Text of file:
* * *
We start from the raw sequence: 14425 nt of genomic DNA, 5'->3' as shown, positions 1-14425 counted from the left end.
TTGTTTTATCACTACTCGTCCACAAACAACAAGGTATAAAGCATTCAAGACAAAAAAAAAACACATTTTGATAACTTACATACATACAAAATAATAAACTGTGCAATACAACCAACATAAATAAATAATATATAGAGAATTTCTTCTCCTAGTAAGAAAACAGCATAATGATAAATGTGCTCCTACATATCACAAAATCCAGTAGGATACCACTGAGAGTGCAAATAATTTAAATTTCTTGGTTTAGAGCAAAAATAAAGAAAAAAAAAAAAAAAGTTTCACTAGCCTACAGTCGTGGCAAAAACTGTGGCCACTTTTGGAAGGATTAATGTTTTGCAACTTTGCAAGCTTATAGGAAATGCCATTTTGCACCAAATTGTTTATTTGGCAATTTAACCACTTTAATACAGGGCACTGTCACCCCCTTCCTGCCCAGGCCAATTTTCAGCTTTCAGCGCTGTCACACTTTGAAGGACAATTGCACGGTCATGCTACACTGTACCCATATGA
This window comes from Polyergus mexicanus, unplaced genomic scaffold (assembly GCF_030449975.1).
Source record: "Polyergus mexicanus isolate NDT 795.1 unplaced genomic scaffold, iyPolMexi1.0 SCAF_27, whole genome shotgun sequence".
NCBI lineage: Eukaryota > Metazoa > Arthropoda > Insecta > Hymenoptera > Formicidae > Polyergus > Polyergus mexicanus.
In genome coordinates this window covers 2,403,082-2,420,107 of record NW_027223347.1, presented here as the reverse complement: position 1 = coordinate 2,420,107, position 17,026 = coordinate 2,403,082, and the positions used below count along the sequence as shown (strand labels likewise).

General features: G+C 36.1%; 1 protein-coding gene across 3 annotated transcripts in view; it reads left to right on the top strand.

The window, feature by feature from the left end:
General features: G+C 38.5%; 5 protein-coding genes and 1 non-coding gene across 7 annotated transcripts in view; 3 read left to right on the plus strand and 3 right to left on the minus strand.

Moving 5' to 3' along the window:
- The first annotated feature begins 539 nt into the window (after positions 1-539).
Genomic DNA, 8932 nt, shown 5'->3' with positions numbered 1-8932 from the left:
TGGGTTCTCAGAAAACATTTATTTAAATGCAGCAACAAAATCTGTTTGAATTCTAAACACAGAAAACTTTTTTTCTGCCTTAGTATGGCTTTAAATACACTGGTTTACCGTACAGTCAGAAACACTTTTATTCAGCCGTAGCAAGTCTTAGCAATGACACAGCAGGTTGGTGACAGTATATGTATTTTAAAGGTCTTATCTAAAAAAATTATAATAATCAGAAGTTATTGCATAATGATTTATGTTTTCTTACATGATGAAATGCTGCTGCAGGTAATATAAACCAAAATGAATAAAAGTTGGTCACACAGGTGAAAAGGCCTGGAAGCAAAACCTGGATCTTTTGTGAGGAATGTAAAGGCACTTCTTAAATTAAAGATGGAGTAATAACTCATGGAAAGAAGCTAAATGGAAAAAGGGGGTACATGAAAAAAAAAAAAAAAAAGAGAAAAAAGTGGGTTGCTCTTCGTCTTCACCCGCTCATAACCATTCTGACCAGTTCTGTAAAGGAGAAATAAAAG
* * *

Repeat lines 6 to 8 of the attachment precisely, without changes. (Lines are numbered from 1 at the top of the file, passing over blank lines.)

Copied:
In genome coordinates this window covers 2,403,082-2,420,107 of record NW_027223347.1, presented here as the reverse complement: position 1 = coordinate 2,420,107, position 17,026 = coordinate 2,403,082, and the positions used below count along the sequence as shown (strand labels likewise).

General features: G+C 36.1%; 1 protein-coding gene across 3 annotated transcripts in view; it reads left to right on the top strand.

The window, feature by feature from the left end: